In his new book “My Life on the Line: How the NFL Damn Near Killed Me and Ended Up Saving My Life,” former NFL player Ryan O’Callaghan takes us on a profound journey of self-acceptance. As he battled for his life against depression and opioid addiction, the fear of condemnation for his sexuality pushed him to a breaking point. The former Patriots and Chiefs offensive tackle planned to take his own life after football.
O’Callaghan and co-author Cyd Zeigler, one of the co-founders of Outsports. strike a balance of harrowing authenticity and zestful optimism in recounting the trauma of his past while paving his path toward recovery. Ultimately, that path provides a way for athletes today to be open about their sexuality and gender identity.
Click here to read an excerpt from “My Life On The Line”
For O’Callaghan, the path to self-acceptance requires him to embrace all aspects of himself, even beyond sexual identity. He continues to explore romance, navigate the gay dating world, and discover what his true passions are outside of football. According to the former NFL player, his experience in the league taught him to be fearless and, right now, he is “very much living.”
I spoke with Ryan about conquering his fears and what authenticity means to him now.
In My Life on the Line, you discuss the difficulties of being a gay man in the hyper-masculine sport of football. Looking back, do you think it was the self-realization that you were gay that nearly killed you or holding onto the secret that did?
They’re kind of one in the same because being gay is what drove me into the depression. The fact I was gay convinced me that my family would never love me for who I was. And the drug use was a way to not allow me to feel like myself. So it numbed a lot of self-hatred.
Did you fear that if you came out and others loved you, you might have to reconcile with the self-hatred and ultimately love yourself?
I would say it’s only scary because loving myself would have been completely new. When I was closeted, I didn’t think how long it would take me to accept myself. When I came out, I realized it wasn’t going to happen over night. It ended up taking over a year. I didn’t even date or talk to guys for the first year or so after coming out. I found out pretty quickly that I wasn’t going to go from 29 years of closeted misery to being fine overnight. It was a process.
You wrote in your book, “I have never truly dated anyone, man or woman. It’s like being a twelve-year-old trapped in a thirty-year-old body, just trying to figure out how to navigate this world of sex and romance that, for the first time, I actually want to be part of.” How are you still navigating sex and romance?
It’s very true. Even today, I am where most 20 year olds are because I’ve only been dating a handful of years. I’m realizing that you’re always trying to figure things out, what you like and how to handle personal connections. There is so much for me to still learn. The first long-term relationship I had taught me a lot. In a way, I still feel like I’m catching up. I also think that is a big part of the reason why I go for guys younger than me.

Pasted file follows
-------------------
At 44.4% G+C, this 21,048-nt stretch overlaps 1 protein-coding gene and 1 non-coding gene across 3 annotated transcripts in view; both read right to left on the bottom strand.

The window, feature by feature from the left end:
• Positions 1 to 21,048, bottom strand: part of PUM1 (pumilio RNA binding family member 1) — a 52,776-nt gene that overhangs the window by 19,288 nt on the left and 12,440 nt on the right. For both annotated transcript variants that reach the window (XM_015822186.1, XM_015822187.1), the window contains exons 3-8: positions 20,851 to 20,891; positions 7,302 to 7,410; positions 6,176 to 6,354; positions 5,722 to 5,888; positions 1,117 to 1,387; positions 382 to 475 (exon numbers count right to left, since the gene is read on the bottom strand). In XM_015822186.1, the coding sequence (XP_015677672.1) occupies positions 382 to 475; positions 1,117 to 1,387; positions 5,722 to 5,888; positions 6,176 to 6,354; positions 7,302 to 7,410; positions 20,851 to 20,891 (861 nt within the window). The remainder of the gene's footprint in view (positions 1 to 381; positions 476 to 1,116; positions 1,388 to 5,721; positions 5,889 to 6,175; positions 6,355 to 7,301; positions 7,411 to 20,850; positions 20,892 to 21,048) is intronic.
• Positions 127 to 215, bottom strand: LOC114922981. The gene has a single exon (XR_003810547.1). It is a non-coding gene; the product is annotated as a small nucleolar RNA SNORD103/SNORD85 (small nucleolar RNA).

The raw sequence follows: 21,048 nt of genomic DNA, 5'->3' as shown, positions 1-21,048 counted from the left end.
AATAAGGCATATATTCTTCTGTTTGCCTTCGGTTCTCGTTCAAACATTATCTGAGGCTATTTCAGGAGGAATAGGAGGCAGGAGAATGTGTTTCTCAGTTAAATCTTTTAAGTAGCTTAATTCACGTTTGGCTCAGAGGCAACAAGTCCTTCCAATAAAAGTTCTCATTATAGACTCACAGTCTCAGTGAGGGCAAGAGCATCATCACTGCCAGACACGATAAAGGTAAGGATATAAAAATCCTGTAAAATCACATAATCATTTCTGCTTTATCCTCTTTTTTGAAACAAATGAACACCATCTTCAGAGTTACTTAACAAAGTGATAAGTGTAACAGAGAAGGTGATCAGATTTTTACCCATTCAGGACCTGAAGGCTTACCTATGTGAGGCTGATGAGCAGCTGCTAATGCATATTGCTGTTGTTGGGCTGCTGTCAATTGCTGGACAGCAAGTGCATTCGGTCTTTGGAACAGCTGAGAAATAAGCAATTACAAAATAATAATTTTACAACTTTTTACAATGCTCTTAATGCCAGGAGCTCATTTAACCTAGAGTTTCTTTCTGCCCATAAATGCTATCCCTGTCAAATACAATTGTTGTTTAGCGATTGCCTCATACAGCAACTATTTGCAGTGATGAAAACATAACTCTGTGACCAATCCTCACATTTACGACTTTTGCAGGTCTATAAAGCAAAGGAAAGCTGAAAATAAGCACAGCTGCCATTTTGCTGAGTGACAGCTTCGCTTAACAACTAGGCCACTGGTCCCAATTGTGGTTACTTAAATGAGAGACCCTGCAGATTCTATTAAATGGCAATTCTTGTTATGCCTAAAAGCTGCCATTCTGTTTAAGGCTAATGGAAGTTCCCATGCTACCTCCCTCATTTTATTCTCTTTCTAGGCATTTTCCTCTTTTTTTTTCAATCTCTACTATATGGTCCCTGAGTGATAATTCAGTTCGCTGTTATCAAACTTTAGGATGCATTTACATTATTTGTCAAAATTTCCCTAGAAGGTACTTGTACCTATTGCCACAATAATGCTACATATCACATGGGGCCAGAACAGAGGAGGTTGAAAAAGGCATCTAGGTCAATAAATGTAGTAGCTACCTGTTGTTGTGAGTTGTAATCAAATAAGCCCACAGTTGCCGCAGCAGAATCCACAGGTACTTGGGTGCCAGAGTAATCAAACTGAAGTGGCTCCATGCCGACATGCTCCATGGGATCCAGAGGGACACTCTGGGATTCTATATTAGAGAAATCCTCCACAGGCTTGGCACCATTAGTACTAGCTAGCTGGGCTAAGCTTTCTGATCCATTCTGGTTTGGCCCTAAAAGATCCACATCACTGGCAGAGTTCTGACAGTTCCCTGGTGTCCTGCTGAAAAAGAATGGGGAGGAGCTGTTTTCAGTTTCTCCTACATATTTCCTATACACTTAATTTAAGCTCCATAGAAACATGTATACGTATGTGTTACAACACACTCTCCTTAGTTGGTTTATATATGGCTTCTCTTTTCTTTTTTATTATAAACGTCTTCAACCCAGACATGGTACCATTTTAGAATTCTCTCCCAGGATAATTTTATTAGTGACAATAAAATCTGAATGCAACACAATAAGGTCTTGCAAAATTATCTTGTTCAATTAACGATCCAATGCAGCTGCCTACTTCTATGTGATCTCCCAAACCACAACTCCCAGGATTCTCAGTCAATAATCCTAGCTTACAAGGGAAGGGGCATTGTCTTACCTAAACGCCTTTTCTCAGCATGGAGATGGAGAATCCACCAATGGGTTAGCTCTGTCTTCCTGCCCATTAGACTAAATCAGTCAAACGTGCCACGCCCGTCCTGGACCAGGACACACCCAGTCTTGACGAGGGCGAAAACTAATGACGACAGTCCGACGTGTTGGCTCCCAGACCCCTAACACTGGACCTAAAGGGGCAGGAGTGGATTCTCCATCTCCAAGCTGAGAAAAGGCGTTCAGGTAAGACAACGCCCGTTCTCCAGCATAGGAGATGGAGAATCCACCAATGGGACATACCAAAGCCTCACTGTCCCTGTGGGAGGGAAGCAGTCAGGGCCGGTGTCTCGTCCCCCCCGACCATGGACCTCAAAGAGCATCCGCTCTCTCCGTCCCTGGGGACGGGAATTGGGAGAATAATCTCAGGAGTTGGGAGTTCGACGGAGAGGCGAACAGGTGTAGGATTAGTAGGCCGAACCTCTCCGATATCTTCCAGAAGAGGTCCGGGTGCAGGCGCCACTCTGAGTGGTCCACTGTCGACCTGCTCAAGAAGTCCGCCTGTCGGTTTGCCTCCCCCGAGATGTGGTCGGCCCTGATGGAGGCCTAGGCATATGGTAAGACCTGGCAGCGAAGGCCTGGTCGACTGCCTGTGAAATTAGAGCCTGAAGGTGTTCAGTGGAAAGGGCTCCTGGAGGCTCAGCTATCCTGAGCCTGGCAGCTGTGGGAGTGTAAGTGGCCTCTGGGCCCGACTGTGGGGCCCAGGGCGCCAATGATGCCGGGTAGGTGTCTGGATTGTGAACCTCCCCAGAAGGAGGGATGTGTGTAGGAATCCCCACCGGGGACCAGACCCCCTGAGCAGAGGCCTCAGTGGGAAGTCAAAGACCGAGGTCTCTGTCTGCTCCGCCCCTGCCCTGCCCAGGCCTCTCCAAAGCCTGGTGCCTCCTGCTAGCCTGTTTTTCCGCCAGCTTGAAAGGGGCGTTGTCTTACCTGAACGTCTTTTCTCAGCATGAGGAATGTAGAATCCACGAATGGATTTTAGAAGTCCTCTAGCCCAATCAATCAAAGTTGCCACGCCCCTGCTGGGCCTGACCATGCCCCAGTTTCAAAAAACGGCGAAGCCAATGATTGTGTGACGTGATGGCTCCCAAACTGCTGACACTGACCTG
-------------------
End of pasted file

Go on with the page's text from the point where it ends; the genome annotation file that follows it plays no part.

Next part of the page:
Because that’s where you feel like you are right now... Still in those early stages of finding yourself?
Yeah, and I’m totally comfortable where I’m at. I feel like I relate more with guys who are younger. That has a lot to do with my past experience in the NFL. I never really had to grow up or think long term. The reality for most athletes, especially guys who play professionally, isn’t working several jobs to pay back student loans or the normal financial struggles that drag most people down out of college. Not only do I want to grow, but I’d like to have experiences with someone.
Are there aspects of you that feel very mature, or even beyond your age?
Yeah, I go into most things in my life now not afraid. I don’t focus my energy worrying. I’ve realized there’s more important things to worry about than the little day to day things that bother most people.
Do you have goals that you are fearless about conquering today?
I’m still in a position where I’m trying to work out goals. I’m very much just living. When I was closeted and I had no plans to live, I never developed hobbies and passions for things. Today, I have my charity. That’s my long-term commitment and passion.
Tell us about that.
I started the Ryan O’Callaghan Foundation as a way to help other LGBT students, primarily athletes, through scholarships, support, and mentorships. I’ve already had other former athletes, straight and LGBT, offer to help mentor. I think giving a scholarship is helpful, but I wanted to provide athletes with something you can’t put a price on. There’s a benefit to give a student mentorship and advice instead of handing them a check and telling them “good luck”. Everything I’m doing now is to raise money for the charity. Any money I receive surrounding my coming out story and my sexuality goes directly to my foundation, which I don’t pay myself or anyone on the board from.